Each state legislature would have to approve the caps, said Dennis Schain, a spokesman for Connecticut's Department of Environmental Protection. "This is a process that would be an agreement among states and to really implement it and have a firm commitment, the states will each have to approve legislation and regulations to meet these conditions," he told Reuters. The draft is being circulated among industries, power companies and environmental groups for feedback, he said. The group hopes to reach a final agreement in September. Phil Cherry, policy director at Delaware's Department of Natural Resources, also confirmed details of the pact.
Scientists believe carbon dioxide and other greenhouse gases cause global warming that is affecting coastal areas, icebergs and wildlife. Around 40 percent of U.S. carbon dioxide emissions come from fossil fuel power plants.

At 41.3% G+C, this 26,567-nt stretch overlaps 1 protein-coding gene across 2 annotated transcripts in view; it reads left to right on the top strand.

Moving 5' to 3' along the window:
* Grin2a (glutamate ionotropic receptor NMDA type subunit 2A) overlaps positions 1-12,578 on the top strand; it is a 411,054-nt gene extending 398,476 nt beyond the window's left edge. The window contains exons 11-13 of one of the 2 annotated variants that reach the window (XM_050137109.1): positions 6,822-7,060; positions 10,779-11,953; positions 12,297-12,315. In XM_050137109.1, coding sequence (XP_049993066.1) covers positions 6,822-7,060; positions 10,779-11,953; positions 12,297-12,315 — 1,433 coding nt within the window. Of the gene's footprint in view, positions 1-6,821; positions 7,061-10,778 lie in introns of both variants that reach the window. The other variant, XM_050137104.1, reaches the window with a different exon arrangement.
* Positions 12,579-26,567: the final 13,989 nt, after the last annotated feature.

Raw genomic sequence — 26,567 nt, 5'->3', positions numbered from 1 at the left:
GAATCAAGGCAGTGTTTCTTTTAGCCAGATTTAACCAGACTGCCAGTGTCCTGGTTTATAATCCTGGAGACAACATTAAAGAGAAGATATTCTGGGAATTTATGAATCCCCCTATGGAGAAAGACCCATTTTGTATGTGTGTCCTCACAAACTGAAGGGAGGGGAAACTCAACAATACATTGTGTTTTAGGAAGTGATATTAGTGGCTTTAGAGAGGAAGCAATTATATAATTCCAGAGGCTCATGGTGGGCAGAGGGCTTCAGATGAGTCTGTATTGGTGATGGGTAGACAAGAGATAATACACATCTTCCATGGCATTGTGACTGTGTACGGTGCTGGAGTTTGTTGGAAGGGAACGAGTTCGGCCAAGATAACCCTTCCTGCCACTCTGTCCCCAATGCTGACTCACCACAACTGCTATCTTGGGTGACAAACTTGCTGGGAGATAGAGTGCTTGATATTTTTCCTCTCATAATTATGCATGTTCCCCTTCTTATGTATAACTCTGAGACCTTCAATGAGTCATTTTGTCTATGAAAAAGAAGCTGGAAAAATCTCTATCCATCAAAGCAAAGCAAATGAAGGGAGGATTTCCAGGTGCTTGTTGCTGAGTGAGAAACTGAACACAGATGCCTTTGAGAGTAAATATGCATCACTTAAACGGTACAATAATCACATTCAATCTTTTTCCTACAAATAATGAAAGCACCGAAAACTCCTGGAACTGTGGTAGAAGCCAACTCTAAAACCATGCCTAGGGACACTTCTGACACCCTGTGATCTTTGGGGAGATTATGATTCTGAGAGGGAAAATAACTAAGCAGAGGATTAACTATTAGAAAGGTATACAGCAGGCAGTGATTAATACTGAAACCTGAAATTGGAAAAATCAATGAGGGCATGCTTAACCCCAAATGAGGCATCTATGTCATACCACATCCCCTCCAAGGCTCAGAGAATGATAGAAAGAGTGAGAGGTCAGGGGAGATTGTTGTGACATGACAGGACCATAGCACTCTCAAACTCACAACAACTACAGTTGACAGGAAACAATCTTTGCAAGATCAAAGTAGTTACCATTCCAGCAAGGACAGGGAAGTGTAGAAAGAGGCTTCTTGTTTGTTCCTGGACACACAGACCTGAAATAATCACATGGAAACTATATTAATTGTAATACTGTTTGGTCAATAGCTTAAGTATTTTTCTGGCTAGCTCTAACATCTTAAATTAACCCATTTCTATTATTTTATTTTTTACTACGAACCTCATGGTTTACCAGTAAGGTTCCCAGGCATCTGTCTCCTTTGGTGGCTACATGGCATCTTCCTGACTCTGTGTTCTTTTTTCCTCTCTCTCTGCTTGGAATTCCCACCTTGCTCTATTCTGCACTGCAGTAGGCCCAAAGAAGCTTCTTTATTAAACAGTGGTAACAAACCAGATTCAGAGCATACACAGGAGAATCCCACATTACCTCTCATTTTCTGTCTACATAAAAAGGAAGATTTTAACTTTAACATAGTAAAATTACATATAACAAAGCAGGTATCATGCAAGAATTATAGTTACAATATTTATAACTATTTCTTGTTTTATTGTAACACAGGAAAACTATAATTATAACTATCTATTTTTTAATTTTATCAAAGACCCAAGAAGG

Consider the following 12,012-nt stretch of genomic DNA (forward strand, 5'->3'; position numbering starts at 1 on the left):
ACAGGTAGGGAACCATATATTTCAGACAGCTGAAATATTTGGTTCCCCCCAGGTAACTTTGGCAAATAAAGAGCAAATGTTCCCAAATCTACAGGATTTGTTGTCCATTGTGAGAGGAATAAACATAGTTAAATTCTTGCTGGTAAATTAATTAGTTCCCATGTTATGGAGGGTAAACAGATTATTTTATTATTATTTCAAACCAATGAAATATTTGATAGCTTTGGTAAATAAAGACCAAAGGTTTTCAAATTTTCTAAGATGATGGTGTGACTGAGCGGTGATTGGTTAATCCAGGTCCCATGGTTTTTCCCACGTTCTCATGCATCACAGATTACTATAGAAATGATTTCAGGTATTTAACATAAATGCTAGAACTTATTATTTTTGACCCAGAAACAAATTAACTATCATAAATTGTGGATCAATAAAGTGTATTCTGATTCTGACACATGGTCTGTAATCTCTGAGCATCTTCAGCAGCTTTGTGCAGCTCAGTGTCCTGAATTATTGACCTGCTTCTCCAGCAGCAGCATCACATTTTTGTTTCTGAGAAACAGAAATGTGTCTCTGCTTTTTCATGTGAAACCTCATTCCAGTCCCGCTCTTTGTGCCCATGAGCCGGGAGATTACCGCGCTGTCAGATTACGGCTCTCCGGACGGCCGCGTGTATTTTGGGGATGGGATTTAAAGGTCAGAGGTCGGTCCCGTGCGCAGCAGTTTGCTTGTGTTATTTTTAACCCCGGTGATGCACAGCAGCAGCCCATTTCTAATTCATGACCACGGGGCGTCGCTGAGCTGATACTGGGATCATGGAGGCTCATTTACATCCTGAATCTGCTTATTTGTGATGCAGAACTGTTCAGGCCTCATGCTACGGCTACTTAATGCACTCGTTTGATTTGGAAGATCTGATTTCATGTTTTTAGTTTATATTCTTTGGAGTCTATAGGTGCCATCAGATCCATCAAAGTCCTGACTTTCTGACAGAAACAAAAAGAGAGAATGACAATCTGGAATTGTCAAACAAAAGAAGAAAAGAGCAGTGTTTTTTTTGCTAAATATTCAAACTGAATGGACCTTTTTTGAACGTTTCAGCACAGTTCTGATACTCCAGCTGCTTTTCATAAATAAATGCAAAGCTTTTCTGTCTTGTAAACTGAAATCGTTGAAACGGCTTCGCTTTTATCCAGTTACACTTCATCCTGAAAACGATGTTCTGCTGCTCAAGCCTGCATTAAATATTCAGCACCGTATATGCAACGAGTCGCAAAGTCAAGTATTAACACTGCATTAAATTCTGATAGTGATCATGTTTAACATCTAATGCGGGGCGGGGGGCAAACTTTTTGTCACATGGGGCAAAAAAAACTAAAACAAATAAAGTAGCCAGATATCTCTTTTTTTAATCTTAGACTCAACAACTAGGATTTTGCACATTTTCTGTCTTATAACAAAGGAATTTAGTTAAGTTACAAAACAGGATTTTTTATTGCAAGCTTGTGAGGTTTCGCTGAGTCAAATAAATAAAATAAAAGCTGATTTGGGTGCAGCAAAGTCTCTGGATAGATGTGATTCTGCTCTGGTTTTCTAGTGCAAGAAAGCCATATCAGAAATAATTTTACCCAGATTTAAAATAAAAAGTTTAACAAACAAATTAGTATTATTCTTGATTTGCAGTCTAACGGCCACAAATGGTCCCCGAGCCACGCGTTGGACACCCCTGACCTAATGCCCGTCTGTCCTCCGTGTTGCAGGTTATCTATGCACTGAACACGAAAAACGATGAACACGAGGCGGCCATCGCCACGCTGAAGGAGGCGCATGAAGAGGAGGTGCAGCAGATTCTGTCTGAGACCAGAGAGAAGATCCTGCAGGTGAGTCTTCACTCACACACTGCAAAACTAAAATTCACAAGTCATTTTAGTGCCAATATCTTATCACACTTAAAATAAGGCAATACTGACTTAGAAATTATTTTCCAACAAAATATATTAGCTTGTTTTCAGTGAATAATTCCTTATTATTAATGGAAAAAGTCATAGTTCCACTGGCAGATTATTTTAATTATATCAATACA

The United States is the world's largest emitter of carbon dioxide. The Bush administration wants cuts to be voluntary and resists mandatory measures it says would hurt economic growth. Many international leaders have criticized Bush's refusal to sign Kyoto, which is meant as a first step toward braking a rise in global temperatures from a build-up of gases from fossil fuels emitted by power plants, factories and cars.
In the absence of national control on emissions, Schain said: "This seems to be the appropriate course of action." The so-called Regional Greenhouse Gas Initiative would explore a market-driven cap-and-trade system where businesses must trim emissions under set limits or buy credits from companies that have complied with the limits.